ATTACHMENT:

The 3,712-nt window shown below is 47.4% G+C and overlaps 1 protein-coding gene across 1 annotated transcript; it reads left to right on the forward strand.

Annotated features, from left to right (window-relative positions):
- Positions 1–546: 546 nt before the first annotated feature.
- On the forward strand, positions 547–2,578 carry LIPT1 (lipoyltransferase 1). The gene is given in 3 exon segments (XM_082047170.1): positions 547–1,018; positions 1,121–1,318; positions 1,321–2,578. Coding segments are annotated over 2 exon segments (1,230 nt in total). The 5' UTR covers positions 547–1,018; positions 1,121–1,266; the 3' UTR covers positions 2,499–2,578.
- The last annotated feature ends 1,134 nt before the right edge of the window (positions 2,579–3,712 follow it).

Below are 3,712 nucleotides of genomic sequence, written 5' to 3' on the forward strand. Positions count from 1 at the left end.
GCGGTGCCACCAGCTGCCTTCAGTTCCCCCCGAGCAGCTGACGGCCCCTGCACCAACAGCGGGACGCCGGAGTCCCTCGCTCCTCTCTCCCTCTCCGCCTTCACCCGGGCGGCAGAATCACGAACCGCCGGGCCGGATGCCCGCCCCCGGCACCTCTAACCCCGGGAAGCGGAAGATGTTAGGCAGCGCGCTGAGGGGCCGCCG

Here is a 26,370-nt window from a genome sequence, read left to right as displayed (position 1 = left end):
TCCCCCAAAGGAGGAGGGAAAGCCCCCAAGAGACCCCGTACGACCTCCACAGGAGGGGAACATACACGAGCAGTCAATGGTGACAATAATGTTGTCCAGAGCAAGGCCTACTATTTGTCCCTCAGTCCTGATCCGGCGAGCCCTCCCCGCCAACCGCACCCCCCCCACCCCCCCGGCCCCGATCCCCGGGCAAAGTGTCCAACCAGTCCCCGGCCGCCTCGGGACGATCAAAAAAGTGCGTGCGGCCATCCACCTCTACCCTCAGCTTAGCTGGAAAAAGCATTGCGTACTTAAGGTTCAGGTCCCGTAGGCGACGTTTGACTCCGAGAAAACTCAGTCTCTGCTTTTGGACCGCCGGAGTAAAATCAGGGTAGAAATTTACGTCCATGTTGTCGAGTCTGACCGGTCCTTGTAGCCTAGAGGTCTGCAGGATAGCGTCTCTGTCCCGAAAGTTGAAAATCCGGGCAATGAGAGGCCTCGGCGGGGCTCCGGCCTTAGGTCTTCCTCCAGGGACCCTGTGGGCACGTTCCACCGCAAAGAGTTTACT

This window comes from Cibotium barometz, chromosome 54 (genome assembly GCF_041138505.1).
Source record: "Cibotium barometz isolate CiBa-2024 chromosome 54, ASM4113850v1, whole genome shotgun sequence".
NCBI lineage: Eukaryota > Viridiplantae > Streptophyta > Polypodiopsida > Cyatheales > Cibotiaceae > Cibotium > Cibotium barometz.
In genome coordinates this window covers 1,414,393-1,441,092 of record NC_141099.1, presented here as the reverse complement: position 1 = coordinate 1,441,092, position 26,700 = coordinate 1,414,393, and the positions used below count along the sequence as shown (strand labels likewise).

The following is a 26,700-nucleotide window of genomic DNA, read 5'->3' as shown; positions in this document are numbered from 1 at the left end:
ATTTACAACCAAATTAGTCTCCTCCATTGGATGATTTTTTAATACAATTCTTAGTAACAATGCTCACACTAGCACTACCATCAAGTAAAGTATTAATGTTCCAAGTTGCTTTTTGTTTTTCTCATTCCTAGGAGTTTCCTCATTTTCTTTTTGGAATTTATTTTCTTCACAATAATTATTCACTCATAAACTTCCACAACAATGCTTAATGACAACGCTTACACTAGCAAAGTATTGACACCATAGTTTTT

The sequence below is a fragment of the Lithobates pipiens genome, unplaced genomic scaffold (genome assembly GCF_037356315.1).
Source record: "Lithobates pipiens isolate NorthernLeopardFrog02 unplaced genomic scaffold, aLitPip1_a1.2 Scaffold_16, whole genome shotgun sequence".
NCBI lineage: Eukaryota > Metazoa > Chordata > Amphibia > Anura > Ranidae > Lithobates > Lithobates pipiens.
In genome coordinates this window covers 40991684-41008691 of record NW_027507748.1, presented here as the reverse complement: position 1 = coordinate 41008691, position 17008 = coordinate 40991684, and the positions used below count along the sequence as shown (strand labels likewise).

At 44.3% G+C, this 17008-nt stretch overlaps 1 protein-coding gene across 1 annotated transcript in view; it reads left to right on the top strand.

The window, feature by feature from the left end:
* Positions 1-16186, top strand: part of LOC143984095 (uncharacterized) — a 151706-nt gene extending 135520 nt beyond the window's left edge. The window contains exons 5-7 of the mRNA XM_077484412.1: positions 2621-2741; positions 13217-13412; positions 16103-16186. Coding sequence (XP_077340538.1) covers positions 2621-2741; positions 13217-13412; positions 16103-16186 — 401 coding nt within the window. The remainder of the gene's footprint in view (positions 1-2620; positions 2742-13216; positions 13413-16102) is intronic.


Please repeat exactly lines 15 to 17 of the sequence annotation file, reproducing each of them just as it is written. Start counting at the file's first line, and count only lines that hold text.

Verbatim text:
ATTTACAACCAAATTAGTCTCCTCCATTGGATGATTTTTTAATACAATTCTTAGTAACAATGCTCACACTAGCACTACCATCAAGTAAAGTATTAATGTTCCAAGTTGCTTTTTGTTTTTCTCATTCCTAGGAGTTTCCTCATTTTCTTTTTGGAATTTATTTTCTTCACAATAATTATTCACTCATAAACTTCCACAACAATGCTTAATGACAACGCTTACACTAGCAAAGTATTGACACCATAGTTTTT

The sequence below is a fragment of the Lithobates pipiens genome, unplaced genomic scaffold (genome assembly GCF_037356315.1).
Source record: "Lithobates pipiens isolate NorthernLeopardFrog02 unplaced genomic scaffold, aLitPip1_a1.2 Scaffold_16, whole genome shotgun sequence".